If you haven't taken the time to read our little reminder about CougCenter and commenting, please take a moment to do so. Although, I must say, most of you must have -- the level of insight has been fantastic since the post. Keep it up.
The last couple of weeks haven't exactly brought out the best in a lot of us, as the basketball team has now lost seven of 10 games to slide to within a half of a game of last place in the Pac-10. We're left searching for answers with regards to how this has happened.
I submit to you a fourth theory, one that's probably not going to be real popular, but one that I think is the closest to the truth.
Here it is.
This team was never really that good.
I know that's a hard truth and bitter pill to swallow, but I think I can back up that statement pretty thoroughly.
Let's start with what got us all so excited in the first place. I think most of us came into the season with modest expectations. Grady, Craig and I talked on multiple occasions about how this is probably going to be a frustrating team, one that wins some games it shouldn't, loses some games it shouldn't, and otherwise frustrates us as it suffers the growing pains inevitable for a team filled with 14 freshmen and sophomores.
But then, this team started playing games. And they were winning -- a lot.
They went 10-2 in the nonconference schedule. Klay Thompson was shooting up everyone's mock draft boards. The only losses were to two very good teams on the road, and they were actually this close to winning one of them. They wrapped up with a dramatic overtime win over LSU, thought to be a pretty decent SEC foe.
Life was grand. Visions of a return to the NCAA Tournament danced in our heads.
But instead of getting caught up in emotions -- after all, with what's happened in football the last couple of years, we are absolutely desperate for a winner -- we probably should have been a little more keenly aware of trouble on the horizon.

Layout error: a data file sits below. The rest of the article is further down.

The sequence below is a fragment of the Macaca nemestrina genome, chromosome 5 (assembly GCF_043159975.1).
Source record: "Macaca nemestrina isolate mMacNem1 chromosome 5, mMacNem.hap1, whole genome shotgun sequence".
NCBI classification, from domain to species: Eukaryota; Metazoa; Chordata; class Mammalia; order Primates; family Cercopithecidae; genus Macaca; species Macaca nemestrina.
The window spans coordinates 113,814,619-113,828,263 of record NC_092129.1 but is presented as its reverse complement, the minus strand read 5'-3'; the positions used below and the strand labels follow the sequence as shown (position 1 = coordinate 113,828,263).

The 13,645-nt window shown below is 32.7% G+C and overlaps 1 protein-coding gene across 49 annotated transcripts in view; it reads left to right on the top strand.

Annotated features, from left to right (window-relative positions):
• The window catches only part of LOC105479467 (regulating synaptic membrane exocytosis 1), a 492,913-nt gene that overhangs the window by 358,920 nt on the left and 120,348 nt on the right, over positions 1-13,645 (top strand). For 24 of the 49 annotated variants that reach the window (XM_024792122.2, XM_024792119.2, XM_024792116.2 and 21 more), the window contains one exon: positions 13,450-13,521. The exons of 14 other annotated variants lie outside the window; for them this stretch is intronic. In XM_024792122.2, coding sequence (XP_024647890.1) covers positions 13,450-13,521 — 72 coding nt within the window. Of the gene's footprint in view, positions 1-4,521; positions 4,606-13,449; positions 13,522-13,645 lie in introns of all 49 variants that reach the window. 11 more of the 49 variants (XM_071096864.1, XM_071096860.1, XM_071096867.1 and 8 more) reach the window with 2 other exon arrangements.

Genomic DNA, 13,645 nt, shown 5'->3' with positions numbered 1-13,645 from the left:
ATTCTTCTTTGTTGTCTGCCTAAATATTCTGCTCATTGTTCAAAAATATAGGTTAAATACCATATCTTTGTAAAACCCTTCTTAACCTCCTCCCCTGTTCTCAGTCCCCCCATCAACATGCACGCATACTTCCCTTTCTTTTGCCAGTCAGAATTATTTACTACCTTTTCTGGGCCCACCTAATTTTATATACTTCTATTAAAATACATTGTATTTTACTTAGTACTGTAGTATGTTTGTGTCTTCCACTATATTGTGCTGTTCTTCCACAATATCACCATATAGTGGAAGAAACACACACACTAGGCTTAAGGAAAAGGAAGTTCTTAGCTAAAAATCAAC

First off, as excited as we all were about Thompson's improvement, we should have been more concerned about the team's reliance on him.
This really only occurred to me later in the season, but it should have occurred to me a lot earlier. I suppose I poo-pooed it at the time because I just assumed Klay was awesome, and although I anticipated a slight drop-off in production in Pac-10 play, I figured he'd still be able to score around 25 points a game. I honestly believed that his shooting ability alone would allow him to do it, given his height and ability. Of course, looking back, that was a really, really dumb thought.
His leap in production almost seemed too good to be true, and we fooled ourselves into thinking it wasn't. Any rational fan would have been skeptical that he really could make -- and sustain -- a jump in production from modestly successful freshman to All American. (Don't kid yourselves -- that's what we thought he was headed for. I mean, we were worried about him declaring for the NBA Draft. Looks awful silly right now, doesn't it?)
Beyond that, there was objective evidence out there to suggest that we perhaps were overrating just about everything about this team's performance.
You know where the Cougs were rated by Ken Pomeroy at the end of the nonconference season? No. 84 heading into LSU -- just a little bit higher than they are now. Again, we poo-pooed it with, "Well, it's only 12 games, small sample size, blah blah blah." Nope, it was already just about right.
And about that LSU game ... I gushed about how the LSU win would prove to be a good one, despite the Tigers being ranked around 150 by Pomeroy before that game. The Tigers would only go on to lose 13 of their next 14, including the last 11. They're now ranked 198th.